Times of Oman
Dec 01, 2015 LAST UPDATED AT 11:15 PM GMT
The broken road
September 26, 2013 | 12:00 AM

No one writes descriptions like Sir Patrick Leigh Fermor. He did not describe places, weather, buildings and people so much as recreate them; savouring them in words, in liquid language of extraordinary beauty and vividness.

In 1933 an impoverished 18-year-old Leigh Fermor set out to walk across Europe to the city he always refers to as Constantinople. Subsequently he became a World War II hero.

Decades later, in 1977, he produced the first book about his journey, A Time of Gifts, about walking through Germany and Austria. This established him among the greatest of travel writers. In 1986 Between The Woods And The Water took him through Hungary, ending with "To Be Concluded". The third part never appeared. It was thought he had given up.

Behind the exquisite, fluid, style Leigh Fermor was given to endless self-critical revisions.

He was also often depressed about the whole enterprise, abandoning it for years at a time.

Then in 2008 his biographer, Artemis Cooper, discovered a Sixties manuscript of the final section, which Leigh Fermor revised yet again right up until his death in 2011.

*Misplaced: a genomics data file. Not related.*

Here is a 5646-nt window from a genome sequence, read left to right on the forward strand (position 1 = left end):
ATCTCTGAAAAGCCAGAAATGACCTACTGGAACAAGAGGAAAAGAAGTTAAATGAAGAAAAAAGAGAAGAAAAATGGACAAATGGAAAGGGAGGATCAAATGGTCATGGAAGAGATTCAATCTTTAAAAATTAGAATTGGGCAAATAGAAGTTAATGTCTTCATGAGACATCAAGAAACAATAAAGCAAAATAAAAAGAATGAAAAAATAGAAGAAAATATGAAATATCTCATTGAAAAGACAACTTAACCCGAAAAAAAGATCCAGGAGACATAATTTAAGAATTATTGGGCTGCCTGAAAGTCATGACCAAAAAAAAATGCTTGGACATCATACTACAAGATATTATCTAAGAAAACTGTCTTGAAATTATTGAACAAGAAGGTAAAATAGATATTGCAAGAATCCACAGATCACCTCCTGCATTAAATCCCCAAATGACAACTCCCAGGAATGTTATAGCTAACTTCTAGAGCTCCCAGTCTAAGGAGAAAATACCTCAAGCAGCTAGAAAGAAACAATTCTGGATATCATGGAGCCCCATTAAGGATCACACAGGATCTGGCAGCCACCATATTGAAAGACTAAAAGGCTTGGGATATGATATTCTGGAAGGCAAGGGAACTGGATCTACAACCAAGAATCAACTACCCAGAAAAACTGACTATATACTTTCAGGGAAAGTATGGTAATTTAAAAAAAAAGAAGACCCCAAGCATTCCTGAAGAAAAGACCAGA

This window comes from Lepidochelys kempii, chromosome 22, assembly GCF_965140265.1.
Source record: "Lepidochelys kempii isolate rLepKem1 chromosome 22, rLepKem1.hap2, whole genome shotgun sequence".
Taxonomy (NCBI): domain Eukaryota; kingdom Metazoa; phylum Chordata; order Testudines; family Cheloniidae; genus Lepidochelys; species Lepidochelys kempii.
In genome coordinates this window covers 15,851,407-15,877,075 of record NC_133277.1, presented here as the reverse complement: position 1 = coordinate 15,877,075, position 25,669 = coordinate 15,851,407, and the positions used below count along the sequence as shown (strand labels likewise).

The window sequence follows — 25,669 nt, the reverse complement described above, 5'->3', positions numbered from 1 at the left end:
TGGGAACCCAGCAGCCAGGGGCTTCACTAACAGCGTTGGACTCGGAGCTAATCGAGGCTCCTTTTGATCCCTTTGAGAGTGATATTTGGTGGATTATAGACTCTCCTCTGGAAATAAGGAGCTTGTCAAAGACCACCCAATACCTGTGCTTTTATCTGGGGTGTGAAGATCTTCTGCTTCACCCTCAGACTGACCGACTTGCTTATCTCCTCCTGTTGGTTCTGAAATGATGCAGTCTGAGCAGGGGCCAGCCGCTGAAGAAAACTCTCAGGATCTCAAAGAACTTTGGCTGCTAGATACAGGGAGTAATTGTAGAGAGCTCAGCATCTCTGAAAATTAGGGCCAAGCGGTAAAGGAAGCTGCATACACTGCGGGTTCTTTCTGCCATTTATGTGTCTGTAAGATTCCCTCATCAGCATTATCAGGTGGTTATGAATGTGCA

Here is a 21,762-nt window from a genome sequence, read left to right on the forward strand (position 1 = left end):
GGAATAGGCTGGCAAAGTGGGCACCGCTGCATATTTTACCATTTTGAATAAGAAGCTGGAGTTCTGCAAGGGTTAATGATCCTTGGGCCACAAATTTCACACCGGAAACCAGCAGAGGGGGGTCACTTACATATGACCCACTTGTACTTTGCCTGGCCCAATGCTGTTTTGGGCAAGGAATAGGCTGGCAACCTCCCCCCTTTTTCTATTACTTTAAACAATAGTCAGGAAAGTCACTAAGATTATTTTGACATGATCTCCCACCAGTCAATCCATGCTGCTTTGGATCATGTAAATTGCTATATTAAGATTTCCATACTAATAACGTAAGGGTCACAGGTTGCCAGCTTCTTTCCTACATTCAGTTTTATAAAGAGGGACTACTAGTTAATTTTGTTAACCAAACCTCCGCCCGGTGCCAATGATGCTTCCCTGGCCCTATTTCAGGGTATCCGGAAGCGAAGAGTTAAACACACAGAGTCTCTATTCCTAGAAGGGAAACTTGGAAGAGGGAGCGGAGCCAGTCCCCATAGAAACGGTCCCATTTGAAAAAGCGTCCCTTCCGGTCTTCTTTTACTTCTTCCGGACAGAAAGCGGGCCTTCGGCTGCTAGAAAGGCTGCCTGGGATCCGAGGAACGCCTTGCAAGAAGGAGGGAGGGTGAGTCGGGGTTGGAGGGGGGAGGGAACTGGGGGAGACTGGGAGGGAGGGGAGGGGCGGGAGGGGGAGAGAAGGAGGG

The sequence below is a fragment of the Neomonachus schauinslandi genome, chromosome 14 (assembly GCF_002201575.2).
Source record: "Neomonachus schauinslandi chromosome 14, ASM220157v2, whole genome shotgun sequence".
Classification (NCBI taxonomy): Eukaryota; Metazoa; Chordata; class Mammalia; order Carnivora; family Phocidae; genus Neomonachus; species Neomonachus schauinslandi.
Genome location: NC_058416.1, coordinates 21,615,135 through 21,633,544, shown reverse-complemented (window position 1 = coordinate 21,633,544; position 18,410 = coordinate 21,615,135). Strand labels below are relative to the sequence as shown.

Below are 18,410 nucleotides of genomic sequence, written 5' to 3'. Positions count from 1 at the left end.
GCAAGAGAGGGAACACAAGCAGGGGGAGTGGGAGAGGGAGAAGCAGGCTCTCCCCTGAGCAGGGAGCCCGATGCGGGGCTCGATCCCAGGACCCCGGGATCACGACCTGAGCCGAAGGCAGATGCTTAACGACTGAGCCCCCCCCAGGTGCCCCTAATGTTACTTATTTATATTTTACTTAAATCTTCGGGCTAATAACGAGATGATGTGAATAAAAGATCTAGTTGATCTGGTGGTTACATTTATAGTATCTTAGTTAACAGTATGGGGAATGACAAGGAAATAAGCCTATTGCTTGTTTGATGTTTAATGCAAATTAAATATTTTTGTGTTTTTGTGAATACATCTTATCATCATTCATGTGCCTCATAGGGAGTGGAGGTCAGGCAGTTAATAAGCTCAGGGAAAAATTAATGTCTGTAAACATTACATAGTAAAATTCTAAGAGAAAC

This was to be the basis of The Broken Road. The title refers to the fact it was never finished and comes to an abrupt halt on the Bulgarian coast. The only references to the great goal of Constantinople are a few diary entries. They complete the book with an account of his first stay on the holy Mount Athos in Greece, in 1935, from a diary he recovered in the Sixties and then repeatedly rewrote in his usual way.

For readers of the other two books, to see the odyssey at last (almost) concluded, will naturally be irresistible. For everyone else there is the discovery of a unique writer.

Charm of many kinds is at the core of Leigh Fermor's appeal. There was no one he did not get on with: Bulgarian shepherds, Jewish grocers, eccentric aristocrats. The bedraggled young man was forever being adopted, and his encounters and friendships are the arteries of the book. In Bucharest one day he is staying at a brothel (having thought it was a cheap flophouse), the next chauffeured out to extravagant parties and country clubs. He responds to everyone with the same curiosity, sensitivity and affability.Among his great qualities is his ability to convey both the excitement felt at 19 and his reflections as an older man.

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